“What if...” No two words in the English language spark the imagination as much as this. We’ve all had slews of such moments, wondering how our lives would be if we’d made a different decision for school, friendship or asking someone out on a date. History is packed with moments that make you wonder how vastly different this world would have been with a single bullet going another way, a key figure dying or surviving, a battle won or lost, any of which could have transformed the entire world.
In sports, such moments abound on a weekly basis and gain even more traction as years roll by. Countless times, a single play has made all the difference between champions and losers, goats and heroes, a season of success or one of tragedy. While it’s easy to go on just plays that could have gone another way, there are bigger questions around, ones that truly make you wonder how the sports world would be a different place right now. It’s not just certain games or trades, although those are included. There are bigger questions, ones that would have affected their organizations big time, the lives of so many players, coaches and teams and even fans and would have reshaped the sports world into something almost unrecognizable today. Here are the 20 biggest “What Ifs” in sports and makes you marvel at what could have been.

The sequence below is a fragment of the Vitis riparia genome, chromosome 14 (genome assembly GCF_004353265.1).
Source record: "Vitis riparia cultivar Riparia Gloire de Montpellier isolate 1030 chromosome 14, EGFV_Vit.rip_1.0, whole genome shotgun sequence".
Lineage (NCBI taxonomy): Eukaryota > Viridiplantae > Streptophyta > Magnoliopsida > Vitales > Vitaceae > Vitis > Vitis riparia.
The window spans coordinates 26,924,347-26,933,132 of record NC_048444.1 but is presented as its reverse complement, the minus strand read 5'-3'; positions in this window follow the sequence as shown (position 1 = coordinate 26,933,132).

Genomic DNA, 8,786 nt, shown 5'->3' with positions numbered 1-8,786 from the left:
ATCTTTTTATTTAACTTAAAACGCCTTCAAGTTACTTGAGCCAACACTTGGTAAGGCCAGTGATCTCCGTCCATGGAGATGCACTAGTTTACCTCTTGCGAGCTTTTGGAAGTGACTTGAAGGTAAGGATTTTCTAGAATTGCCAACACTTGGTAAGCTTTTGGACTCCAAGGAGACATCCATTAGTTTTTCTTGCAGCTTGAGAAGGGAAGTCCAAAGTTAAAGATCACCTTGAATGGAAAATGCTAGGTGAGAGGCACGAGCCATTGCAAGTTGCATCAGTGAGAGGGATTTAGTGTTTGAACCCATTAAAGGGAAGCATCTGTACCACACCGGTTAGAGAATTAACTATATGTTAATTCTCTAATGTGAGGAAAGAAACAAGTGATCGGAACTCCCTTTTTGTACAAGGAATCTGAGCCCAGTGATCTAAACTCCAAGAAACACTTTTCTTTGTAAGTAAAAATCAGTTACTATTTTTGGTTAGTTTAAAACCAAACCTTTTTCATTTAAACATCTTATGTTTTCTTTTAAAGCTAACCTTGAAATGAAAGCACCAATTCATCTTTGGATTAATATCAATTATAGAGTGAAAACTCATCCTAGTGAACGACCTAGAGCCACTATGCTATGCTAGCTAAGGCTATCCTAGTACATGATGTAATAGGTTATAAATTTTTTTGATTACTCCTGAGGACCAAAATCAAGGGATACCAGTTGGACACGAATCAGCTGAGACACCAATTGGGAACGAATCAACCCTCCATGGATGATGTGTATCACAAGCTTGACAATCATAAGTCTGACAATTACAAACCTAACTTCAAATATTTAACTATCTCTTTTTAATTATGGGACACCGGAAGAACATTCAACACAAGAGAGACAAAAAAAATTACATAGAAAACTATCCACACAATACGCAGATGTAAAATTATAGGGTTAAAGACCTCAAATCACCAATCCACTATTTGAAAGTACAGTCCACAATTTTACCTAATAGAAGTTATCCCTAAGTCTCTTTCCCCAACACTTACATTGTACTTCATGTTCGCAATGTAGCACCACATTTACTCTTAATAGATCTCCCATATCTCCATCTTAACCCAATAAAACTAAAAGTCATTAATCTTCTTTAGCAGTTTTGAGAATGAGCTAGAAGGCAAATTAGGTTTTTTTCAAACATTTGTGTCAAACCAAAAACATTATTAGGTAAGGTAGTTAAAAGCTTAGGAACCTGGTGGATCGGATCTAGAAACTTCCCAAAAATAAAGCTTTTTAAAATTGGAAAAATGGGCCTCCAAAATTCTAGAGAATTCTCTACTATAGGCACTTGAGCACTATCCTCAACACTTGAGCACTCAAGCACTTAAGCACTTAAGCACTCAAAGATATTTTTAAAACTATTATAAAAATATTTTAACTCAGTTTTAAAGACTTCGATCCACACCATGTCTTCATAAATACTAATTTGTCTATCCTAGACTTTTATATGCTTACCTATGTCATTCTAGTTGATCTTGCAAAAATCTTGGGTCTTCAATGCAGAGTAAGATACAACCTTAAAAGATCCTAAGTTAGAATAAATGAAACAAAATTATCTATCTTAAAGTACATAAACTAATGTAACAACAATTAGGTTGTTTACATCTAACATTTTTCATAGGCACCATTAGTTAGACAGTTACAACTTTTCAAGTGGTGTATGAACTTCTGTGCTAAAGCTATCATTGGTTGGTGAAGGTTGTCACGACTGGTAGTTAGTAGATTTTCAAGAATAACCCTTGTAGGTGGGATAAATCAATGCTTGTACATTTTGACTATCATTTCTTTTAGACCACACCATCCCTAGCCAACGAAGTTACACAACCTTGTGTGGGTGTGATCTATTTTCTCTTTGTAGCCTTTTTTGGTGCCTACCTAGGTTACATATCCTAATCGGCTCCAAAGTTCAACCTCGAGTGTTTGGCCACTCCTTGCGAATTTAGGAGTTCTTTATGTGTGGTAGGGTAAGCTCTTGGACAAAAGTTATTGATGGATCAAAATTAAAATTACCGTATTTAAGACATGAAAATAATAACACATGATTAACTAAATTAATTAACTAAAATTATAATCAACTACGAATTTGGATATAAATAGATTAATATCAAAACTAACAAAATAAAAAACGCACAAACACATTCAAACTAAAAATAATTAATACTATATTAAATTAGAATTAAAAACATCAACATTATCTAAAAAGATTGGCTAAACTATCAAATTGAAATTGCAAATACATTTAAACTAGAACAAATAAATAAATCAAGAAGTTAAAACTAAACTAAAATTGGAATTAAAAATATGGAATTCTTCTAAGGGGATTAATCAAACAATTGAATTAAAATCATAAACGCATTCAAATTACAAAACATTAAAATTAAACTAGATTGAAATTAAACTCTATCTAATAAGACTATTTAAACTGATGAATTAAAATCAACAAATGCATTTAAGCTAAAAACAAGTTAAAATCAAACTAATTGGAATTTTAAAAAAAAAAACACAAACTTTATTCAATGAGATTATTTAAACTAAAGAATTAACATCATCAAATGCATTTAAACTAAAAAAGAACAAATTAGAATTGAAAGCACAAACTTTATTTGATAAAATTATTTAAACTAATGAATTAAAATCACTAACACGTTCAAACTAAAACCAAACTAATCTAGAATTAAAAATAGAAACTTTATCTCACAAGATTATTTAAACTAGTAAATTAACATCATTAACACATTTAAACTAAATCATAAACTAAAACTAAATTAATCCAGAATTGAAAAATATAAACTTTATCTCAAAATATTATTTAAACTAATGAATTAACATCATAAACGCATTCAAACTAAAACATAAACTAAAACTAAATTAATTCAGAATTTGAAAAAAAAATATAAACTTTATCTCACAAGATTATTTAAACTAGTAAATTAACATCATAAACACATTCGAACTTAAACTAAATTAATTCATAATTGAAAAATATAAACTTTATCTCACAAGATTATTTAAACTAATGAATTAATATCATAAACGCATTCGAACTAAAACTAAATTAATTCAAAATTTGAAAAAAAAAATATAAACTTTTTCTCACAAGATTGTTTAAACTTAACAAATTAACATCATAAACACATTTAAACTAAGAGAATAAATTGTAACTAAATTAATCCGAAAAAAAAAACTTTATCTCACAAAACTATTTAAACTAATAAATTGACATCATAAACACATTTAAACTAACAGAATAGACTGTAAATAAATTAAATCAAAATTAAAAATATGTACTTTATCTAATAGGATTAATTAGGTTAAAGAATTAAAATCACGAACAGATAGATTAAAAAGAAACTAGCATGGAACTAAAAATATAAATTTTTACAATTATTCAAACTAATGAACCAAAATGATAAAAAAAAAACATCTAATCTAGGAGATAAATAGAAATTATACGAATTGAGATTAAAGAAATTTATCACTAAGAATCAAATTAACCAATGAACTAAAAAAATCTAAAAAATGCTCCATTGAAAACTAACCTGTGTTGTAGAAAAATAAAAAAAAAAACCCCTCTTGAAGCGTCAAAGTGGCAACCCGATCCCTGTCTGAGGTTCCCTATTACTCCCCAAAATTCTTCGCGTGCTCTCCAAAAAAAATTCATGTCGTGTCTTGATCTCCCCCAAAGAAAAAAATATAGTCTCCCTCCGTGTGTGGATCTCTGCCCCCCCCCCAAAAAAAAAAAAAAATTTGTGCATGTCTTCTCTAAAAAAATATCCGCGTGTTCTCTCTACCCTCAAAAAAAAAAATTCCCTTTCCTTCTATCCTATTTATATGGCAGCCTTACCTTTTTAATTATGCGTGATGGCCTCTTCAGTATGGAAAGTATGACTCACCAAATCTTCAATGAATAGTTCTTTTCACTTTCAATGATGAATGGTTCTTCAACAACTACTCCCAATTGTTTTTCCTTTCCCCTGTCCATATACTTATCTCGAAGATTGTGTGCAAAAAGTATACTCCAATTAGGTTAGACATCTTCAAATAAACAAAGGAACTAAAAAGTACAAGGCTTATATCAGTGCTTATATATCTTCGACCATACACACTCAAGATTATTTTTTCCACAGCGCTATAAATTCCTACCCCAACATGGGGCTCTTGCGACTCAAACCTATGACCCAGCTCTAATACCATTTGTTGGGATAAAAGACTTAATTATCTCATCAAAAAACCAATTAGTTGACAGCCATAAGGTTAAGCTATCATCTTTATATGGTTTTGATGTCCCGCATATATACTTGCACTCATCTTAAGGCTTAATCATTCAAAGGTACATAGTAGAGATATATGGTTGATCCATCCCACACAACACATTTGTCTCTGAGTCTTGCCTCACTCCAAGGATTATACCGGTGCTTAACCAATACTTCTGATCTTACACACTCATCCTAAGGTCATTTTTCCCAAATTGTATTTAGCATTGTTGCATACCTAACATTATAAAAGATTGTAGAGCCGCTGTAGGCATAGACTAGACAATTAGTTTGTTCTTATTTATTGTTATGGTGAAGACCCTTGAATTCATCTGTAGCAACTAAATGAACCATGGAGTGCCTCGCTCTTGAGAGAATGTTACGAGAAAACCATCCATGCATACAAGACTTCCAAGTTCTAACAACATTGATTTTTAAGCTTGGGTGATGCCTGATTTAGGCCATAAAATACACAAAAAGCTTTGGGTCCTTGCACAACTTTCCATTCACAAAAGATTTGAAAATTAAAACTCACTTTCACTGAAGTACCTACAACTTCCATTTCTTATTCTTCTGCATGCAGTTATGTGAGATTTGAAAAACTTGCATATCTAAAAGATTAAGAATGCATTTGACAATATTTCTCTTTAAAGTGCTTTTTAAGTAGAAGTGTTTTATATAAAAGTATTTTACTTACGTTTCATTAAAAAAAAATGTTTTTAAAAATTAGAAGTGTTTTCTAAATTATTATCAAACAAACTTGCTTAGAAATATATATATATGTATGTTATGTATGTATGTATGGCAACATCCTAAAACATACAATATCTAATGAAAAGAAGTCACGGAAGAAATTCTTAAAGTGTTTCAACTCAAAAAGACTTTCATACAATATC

20 LeBron James goes to college
Everyone who saw him knew LeBron James was a star in the making and he knew it too. Thus, he decided to jump right from high school to the pros and thus became the focus of the 2003 NBA Draft en route to a wild championship career. However, if James had decided to go to college instead, it would have shifted things up a lot. Whatever school would be lucky enough to grab him might well have been a serious NCAA title contender and while there was the risk of him getting injured, James would also have been able to learn more of his skills and thus be far more seasoned and title-ready when he entered the NBA.
It also affects the draft of whatever year he became eligible. Had he decided to just do one year, than in 2004, the Orlando Magic could have nabbed him. Had it been 2006, the Bulls could have gotten him and thus he could more easily claim the title of “the next Jordan.” Had he stayed all the way through and been up in 2007, Portland or Seattle would have nabbed him. Thus, James’ entire NBA career would have been shifted which means he might never have gone to Miami, robbing them of a major trio and two championships.